PSU’s Dr Perkowski strikes again: “LEGOs for adults.”

Dr. Perkowski love robots. And he wants you to love them, too. Photo by Jinyi Qi of the PSU Vanguard.

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arek Perkowski is a professor at Portland State University, and has gotten our attention before for his impressive show of dedication in teaching “Quantum Robotics Sunday School” to high school students.

This time, he’s gotten our attention because of another catchy name he’s come up with: LEGOs for adults. He said that you can find all the parts you need to build a real robot at a local hardware store.

To be a better robot performer, this one wears a Korean theater mask. Photo by Jinyi Qi of the PSU Vanguard.

A PSU journalist spoke with the professor, who explained his idea. He was doing a presentation on what he calls “Portland Cyber Theatre,” which in his own words is an “initiative to build the first complete interactive theatre of humanoid robots.”

Sound awesome? It is: check out this video of Japanese cyber theater (English supertitles behind the stage). The pace is kind of slow (some types of Japanese theater are just like that.) But remember that these robots perform all choreography and lines on their own—they’re responding fluidly to the live actors onstage.

What Professor Perkowski has been doing is a little different. Rather than just making a robot that can respond correctly with pre-determined choreography and lines, he wants to make a robot which can actually interact dramatically on its own. You don’t program them, you teach them,” he said.

He believes that robots are “great adventures.” As such, they’re a good gateway into the world of logic and programming, because you can actually see your work embodied. And that’s awesome.

Here’s what we mean:

Construction of the Korean-mask robot.

Read on:

Oregon College Application Week, 2012.

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enior year of high school can be pretty crazy. Pretty scary, for some people. And one of the biggest stressors is the pressure to apply for college. Where should you apply? How will you pay for it? What should you major in? Aren’t the deadlines tough?

And you know, applying for college can be pretty confusing and, therefore, discouraging. This is actually a major reason a lot of people your age wind up not applying.

Oregon CAW helps students around the state figure out the process of applying for college.

If you’re getting discouraged as you try to apply for college, or even if you’re getting discouraged just thinking about it, you’re lucky to be in Oregon—where we have a whole week dedicated to helping you take control of college applications. It’s called Oregon College Application Week. And while the name isn’t very catchy, it does turn into CAW, which is cool.

Name aside, CAW is going to be super helpful to anyone who even wants to go to college. At CAW, you’ll get access to helpful resources to find a college which is a good match for your interests, advice on how to pick a major (hint: you don’t need to know right off the bat) and, of course, help actually filling out your college application!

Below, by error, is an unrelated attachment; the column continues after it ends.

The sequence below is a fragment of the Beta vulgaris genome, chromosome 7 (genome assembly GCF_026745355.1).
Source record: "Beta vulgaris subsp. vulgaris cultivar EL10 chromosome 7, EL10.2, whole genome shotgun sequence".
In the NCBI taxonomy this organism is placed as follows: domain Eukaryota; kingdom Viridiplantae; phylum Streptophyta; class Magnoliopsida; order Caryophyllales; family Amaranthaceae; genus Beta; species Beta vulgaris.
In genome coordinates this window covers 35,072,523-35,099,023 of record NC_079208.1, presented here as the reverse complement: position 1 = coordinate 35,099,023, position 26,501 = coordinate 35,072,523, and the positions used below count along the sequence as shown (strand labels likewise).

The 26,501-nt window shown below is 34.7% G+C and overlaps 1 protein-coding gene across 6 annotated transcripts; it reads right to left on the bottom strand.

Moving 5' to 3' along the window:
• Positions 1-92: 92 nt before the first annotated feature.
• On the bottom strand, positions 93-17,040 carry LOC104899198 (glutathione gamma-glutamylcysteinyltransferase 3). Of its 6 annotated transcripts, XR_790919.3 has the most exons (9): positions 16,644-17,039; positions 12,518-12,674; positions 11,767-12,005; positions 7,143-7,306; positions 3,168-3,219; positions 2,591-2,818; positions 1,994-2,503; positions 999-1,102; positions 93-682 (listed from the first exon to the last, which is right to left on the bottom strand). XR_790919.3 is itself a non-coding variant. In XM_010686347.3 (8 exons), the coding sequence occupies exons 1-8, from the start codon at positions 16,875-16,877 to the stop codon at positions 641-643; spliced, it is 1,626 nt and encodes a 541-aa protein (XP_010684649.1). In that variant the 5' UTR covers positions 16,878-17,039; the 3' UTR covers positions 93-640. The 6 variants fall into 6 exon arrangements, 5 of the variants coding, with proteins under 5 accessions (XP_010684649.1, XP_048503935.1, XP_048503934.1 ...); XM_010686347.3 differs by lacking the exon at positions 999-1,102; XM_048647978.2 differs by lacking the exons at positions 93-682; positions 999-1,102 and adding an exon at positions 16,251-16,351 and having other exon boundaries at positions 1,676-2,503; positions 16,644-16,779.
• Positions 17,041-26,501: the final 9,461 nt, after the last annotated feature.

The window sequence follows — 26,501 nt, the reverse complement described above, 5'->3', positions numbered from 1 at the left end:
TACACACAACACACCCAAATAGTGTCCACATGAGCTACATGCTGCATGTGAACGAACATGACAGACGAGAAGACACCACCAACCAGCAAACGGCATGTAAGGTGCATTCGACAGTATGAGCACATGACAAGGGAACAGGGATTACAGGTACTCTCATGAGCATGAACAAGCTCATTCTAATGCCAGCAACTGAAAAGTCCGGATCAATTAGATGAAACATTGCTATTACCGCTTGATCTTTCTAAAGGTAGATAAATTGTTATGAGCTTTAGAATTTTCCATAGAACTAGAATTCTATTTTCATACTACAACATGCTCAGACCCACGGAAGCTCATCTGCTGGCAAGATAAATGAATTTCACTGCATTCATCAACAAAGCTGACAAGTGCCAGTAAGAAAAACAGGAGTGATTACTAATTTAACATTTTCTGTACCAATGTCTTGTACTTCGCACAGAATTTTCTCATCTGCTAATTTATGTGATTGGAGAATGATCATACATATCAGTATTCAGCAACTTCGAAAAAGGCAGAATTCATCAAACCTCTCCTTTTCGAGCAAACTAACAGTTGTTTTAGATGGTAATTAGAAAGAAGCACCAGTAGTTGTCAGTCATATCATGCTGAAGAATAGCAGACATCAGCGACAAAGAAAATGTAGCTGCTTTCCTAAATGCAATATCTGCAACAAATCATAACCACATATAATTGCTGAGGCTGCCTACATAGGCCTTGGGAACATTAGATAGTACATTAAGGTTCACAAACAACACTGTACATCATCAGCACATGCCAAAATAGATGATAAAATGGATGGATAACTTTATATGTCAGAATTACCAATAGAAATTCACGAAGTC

Check out this list of pilot sites for the 2012 Oregon CAW.

You can also look at this map, which has all 8 of the locations listed. Find the one closest to you and see if you can make it!

 

Read on:

Link Dump 7/13

Today we’re just going to go straight to some of the greatest CS and engineering links on the internet:

  • These gloves were engineered to translate sign-language into text and voice.
  • One blog we like, “Coding In My Sleep,” posted about the famous new Ouya videogame console which runs Android OS.
  • Stephen Hawking, a famous scientist, has enlisted engineers to design a machine to read his mind so he can continue to communicate.

    On July 10th, Nikola Tesla had his 156th birthday. He was an under-acknowledged Austrian-American electrical and mechanical engineer. He invented the AC current, which is used everywhere as it’s much safer than DC. He worked for Thomas Edison, whose name you probably know much better. Edison is said to have stolen a lot of Tesla’s work. Learn more about Tesla at pbs.org

  • Learn about SSL certificates, a commonly-used form of data encryption, because they’re really secure.
  • Watch an awesome video of an internal-combustion engine being completely dismantled, cleaned, and reassembled.
  • Meet Jeri Ellsworth, a self-taught engineer who uploads her DIY videos on YouTube. She has some fun DIY projects uploaded!
  • Read about a wind-powered vehicle which can travel both upwind and downwind, faster than the speed of the wind which powers it!
  • Stephen Hawking is testing a device which will read his mind, as his ALS slowly consumes his nervous system.

How to live in the open world.

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heck out this video about what the future of the world might be like, with an open internet. An open internet means open ideas, and the free sharing of ideas, with the intent of spreading knowledge to everyone.